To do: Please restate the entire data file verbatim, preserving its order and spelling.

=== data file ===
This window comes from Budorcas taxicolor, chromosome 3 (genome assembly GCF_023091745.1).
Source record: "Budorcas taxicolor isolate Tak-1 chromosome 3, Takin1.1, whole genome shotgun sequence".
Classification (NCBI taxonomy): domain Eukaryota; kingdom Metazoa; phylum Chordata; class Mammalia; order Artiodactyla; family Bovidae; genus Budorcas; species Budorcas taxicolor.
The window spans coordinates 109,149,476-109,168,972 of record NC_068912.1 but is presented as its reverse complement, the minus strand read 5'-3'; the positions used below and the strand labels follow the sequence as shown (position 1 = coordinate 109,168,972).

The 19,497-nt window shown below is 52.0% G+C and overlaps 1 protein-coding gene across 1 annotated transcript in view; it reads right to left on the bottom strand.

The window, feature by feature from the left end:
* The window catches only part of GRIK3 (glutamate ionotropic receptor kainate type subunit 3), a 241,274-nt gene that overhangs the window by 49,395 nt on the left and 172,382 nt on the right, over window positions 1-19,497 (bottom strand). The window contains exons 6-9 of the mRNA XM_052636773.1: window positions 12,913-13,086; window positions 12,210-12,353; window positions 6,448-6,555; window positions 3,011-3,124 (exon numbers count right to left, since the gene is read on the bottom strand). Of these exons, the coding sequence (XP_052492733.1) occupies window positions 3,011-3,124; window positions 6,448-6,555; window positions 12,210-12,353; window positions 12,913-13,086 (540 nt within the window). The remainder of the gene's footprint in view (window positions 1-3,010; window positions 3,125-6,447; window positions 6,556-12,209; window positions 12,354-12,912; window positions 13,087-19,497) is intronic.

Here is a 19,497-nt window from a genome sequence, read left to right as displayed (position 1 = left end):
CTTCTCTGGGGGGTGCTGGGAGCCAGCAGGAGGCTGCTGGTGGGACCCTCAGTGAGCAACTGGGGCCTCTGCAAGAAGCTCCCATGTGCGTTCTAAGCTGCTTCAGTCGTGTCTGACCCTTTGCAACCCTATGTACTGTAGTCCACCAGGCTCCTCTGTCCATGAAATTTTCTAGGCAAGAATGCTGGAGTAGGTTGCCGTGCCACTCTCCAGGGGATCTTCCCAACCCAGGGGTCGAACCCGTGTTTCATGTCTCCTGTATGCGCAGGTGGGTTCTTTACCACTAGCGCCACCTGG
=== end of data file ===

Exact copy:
This window comes from Budorcas taxicolor, chromosome 3 (genome assembly GCF_023091745.1).
Source record: "Budorcas taxicolor isolate Tak-1 chromosome 3, Takin1.1, whole genome shotgun sequence".
Classification (NCBI taxonomy): domain Eukaryota; kingdom Metazoa; phylum Chordata; class Mammalia; order Artiodactyla; family Bovidae; genus Budorcas; species Budorcas taxicolor.
The window spans coordinates 109,149,476-109,168,972 of record NC_068912.1 but is presented as its reverse complement, the minus strand read 5'-3'; the positions used below and the strand labels follow the sequence as shown (position 1 = coordinate 109,168,972).

The 19,497-nt window shown below is 52.0% G+C and overlaps 1 protein-coding gene across 1 annotated transcript in view; it reads right to left on the bottom strand.

The window, feature by feature from the left end:
* The window catches only part of GRIK3 (glutamate ionotropic receptor kainate type subunit 3), a 241,274-nt gene that overhangs the window by 49,395 nt on the left and 172,382 nt on the right, over window positions 1-19,497 (bottom strand). The window contains exons 6-9 of the mRNA XM_052636773.1: window positions 12,913-13,086; window positions 12,210-12,353; window positions 6,448-6,555; window positions 3,011-3,124 (exon numbers count right to left, since the gene is read on the bottom strand). Of these exons, the coding sequence (XP_052492733.1) occupies window positions 3,011-3,124; window positions 6,448-6,555; window positions 12,210-12,353; window positions 12,913-13,086 (540 nt within the window). The remainder of the gene's footprint in view (window positions 1-3,010; window positions 3,125-6,447; window positions 6,556-12,209; window positions 12,354-12,912; window positions 13,087-19,497) is intronic.

Here is a 19,497-nt window from a genome sequence, read left to right as displayed (position 1 = left end):
CTTCTCTGGGGGGTGCTGGGAGCCAGCAGGAGGCTGCTGGTGGGACCCTCAGTGAGCAACTGGGGCCTCTGCAAGAAGCTCCCATGTGCGTTCTAAGCTGCTTCAGTCGTGTCTGACCCTTTGCAACCCTATGTACTGTAGTCCACCAGGCTCCTCTGTCCATGAAATTTTCTAGGCAAGAATGCTGGAGTAGGTTGCCGTGCCACTCTCCAGGGGATCTTCCCAACCCAGGGGTCGAACCCGTGTTTCATGTCTCCTGTATGCGCAGGTGGGTTCTTTACCACTAGCGCCACCTGG